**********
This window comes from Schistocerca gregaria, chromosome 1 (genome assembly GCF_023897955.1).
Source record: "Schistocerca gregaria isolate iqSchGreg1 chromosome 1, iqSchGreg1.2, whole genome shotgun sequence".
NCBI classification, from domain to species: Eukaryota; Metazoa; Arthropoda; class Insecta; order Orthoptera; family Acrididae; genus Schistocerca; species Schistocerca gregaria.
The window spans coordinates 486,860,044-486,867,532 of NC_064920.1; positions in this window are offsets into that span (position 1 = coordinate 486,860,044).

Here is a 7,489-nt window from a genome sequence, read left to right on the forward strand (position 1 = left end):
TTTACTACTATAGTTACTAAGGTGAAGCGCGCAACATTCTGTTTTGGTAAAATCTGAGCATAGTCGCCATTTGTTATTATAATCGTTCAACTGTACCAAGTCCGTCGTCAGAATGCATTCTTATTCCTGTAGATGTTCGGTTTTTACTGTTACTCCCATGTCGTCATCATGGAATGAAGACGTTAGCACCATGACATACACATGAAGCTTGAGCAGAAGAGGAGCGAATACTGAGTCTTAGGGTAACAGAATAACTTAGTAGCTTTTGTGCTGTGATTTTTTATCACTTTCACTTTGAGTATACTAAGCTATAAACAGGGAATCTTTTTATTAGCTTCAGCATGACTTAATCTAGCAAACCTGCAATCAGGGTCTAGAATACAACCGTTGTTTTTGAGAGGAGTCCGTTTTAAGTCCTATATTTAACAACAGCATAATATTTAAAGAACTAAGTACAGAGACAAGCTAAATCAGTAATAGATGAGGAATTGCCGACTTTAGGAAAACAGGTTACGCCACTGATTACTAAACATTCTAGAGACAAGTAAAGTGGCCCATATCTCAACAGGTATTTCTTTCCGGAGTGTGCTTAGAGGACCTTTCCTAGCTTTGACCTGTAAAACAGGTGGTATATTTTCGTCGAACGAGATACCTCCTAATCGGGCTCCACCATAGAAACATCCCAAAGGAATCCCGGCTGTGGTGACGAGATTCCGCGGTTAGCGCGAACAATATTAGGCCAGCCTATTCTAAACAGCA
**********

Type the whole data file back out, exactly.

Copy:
This window comes from Schistocerca gregaria, chromosome 1 (genome assembly GCF_023897955.1).
Source record: "Schistocerca gregaria isolate iqSchGreg1 chromosome 1, iqSchGreg1.2, whole genome shotgun sequence".
NCBI classification, from domain to species: Eukaryota; Metazoa; Arthropoda; class Insecta; order Orthoptera; family Acrididae; genus Schistocerca; species Schistocerca gregaria.
The window spans coordinates 486,860,044-486,867,532 of NC_064920.1; positions in this window are offsets into that span (position 1 = coordinate 486,860,044).

Here is a 7,489-nt window from a genome sequence, read left to right on the forward strand (position 1 = left end):
TTTACTACTATAGTTACTAAGGTGAAGCGCGCAACATTCTGTTTTGGTAAAATCTGAGCATAGTCGCCATTTGTTATTATAATCGTTCAACTGTACCAAGTCCGTCGTCAGAATGCATTCTTATTCCTGTAGATGTTCGGTTTTTACTGTTACTCCCATGTCGTCATCATGGAATGAAGACGTTAGCACCATGACATACACATGAAGCTTGAGCAGAAGAGGAGCGAATACTGAGTCTTAGGGTAACAGAATAACTTAGTAGCTTTTGTGCTGTGATTTTTTATCACTTTCACTTTGAGTATACTAAGCTATAAACAGGGAATCTTTTTATTAGCTTCAGCATGACTTAATCTAGCAAACCTGCAATCAGGGTCTAGAATACAACCGTTGTTTTTGAGAGGAGTCCGTTTTAAGTCCTATATTTAACAACAGCATAATATTTAAAGAACTAAGTACAGAGACAAGCTAAATCAGTAATAGATGAGGAATTGCCGACTTTAGGAAAACAGGTTACGCCACTGATTACTAAACATTCTAGAGACAAGTAAAGTGGCCCATATCTCAACAGGTATTTCTTTCCGGAGTGTGCTTAGAGGACCTTTCCTAGCTTTGACCTGTAAAACAGGTGGTATATTTTCGTCGAACGAGATACCTCCTAATCGGGCTCCACCATAGAAACATCCCAAAGGAATCCCGGCTGTGGTGACGAGATTCCGCGGTTAGCGCGAACAATATTAGGCCAGCCTATTCTAAACAGCA